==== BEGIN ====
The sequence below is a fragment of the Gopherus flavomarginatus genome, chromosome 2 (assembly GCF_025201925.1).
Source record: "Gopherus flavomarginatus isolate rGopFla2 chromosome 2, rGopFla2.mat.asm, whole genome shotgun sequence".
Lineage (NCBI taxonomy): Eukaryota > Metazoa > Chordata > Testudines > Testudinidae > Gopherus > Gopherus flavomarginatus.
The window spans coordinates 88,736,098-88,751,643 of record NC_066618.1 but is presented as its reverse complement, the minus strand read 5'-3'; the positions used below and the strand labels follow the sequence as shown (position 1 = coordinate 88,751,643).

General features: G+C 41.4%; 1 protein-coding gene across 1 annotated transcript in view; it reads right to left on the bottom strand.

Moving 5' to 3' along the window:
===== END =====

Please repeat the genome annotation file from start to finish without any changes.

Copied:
The sequence below is a fragment of the Gopherus flavomarginatus genome, chromosome 2 (assembly GCF_025201925.1).
Source record: "Gopherus flavomarginatus isolate rGopFla2 chromosome 2, rGopFla2.mat.asm, whole genome shotgun sequence".
Lineage (NCBI taxonomy): Eukaryota > Metazoa > Chordata > Testudines > Testudinidae > Gopherus > Gopherus flavomarginatus.
The window spans coordinates 88,736,098-88,751,643 of record NC_066618.1 but is presented as its reverse complement, the minus strand read 5'-3'; the positions used below and the strand labels follow the sequence as shown (position 1 = coordinate 88,751,643).

General features: G+C 41.4%; 1 protein-coding gene across 1 annotated transcript in view; it reads right to left on the bottom strand.

Moving 5' to 3' along the window: